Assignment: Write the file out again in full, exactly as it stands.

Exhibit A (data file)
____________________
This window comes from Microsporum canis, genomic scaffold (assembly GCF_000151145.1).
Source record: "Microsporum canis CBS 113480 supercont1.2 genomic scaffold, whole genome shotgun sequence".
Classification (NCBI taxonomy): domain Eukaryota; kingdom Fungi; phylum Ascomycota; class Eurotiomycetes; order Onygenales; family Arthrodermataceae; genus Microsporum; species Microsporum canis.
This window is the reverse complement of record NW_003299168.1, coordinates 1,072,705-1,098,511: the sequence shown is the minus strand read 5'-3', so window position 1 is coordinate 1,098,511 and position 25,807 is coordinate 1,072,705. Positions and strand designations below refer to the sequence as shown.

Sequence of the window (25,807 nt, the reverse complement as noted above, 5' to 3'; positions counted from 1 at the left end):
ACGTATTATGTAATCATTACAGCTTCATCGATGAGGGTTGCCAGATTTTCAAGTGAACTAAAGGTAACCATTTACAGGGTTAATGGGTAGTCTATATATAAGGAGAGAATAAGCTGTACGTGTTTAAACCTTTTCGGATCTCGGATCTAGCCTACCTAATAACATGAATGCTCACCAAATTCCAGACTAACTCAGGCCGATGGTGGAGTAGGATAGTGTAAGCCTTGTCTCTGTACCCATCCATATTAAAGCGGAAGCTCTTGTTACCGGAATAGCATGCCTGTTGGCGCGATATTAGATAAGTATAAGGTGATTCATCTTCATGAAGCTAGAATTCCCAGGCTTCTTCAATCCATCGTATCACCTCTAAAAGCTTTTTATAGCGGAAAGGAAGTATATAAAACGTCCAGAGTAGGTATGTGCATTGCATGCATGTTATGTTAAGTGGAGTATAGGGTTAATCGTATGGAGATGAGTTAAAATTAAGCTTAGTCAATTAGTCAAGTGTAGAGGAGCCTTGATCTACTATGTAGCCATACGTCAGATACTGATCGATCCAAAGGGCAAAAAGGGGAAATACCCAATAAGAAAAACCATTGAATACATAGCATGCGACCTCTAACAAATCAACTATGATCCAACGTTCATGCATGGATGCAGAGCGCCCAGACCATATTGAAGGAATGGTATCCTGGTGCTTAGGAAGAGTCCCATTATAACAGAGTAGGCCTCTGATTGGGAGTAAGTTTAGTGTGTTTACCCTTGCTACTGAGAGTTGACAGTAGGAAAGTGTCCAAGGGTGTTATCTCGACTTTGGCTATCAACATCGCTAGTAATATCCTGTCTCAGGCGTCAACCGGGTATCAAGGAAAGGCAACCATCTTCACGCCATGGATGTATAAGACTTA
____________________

This window comes from Microsporum canis, genomic scaffold (assembly GCF_000151145.1).
Source record: "Microsporum canis CBS 113480 supercont1.2 genomic scaffold, whole genome shotgun sequence".
Classification (NCBI taxonomy): domain Eukaryota; kingdom Fungi; phylum Ascomycota; class Eurotiomycetes; order Onygenales; family Arthrodermataceae; genus Microsporum; species Microsporum canis.
This window is the reverse complement of record NW_003299168.1, coordinates 1,072,705-1,098,511: the sequence shown is the minus strand read 5'-3', so window position 1 is coordinate 1,098,511 and position 25,807 is coordinate 1,072,705. Positions and strand designations below refer to the sequence as shown.

Sequence of the window (25,807 nt, the reverse complement as noted above, 5' to 3'; positions counted from 1 at the left end):
ACGTATTATGTAATCATTACAGCTTCATCGATGAGGGTTGCCAGATTTTCAAGTGAACTAAAGGTAACCATTTACAGGGTTAATGGGTAGTCTATATATAAGGAGAGAATAAGCTGTACGTGTTTAAACCTTTTCGGATCTCGGATCTAGCCTACCTAATAACATGAATGCTCACCAAATTCCAGACTAACTCAGGCCGATGGTGGAGTAGGATAGTGTAAGCCTTGTCTCTGTACCCATCCATATTAAAGCGGAAGCTCTTGTTACCGGAATAGCATGCCTGTTGGCGCGATATTAGATAAGTATAAGGTGATTCATCTTCATGAAGCTAGAATTCCCAGGCTTCTTCAATCCATCGTATCACCTCTAAAAGCTTTTTATAGCGGAAAGGAAGTATATAAAACGTCCAGAGTAGGTATGTGCATTGCATGCATGTTATGTTAAGTGGAGTATAGGGTTAATCGTATGGAGATGAGTTAAAATTAAGCTTAGTCAATTAGTCAAGTGTAGAGGAGCCTTGATCTACTATGTAGCCATACGTCAGATACTGATCGATCCAAAGGGCAAAAAGGGGAAATACCCAATAAGAAAAACCATTGAATACATAGCATGCGACCTCTAACAAATCAACTATGATCCAACGTTCATGCATGGATGCAGAGCGCCCAGACCATATTGAAGGAATGGTATCCTGGTGCTTAGGAAGAGTCCCATTATAACAGAGTAGGCCTCTGATTGGGAGTAAGTTTAGTGTGTTTACCCTTGCTACTGAGAGTTGACAGTAGGAAAGTGTCCAAGGGTGTTATCTCGACTTTGGCTATCAACATCGCTAGTAATATCCTGTCTCAGGCGTCAACCGGGTATCAAGGAAAGGCAACCATCTTCACGCCATGGATGTATAAGACTTA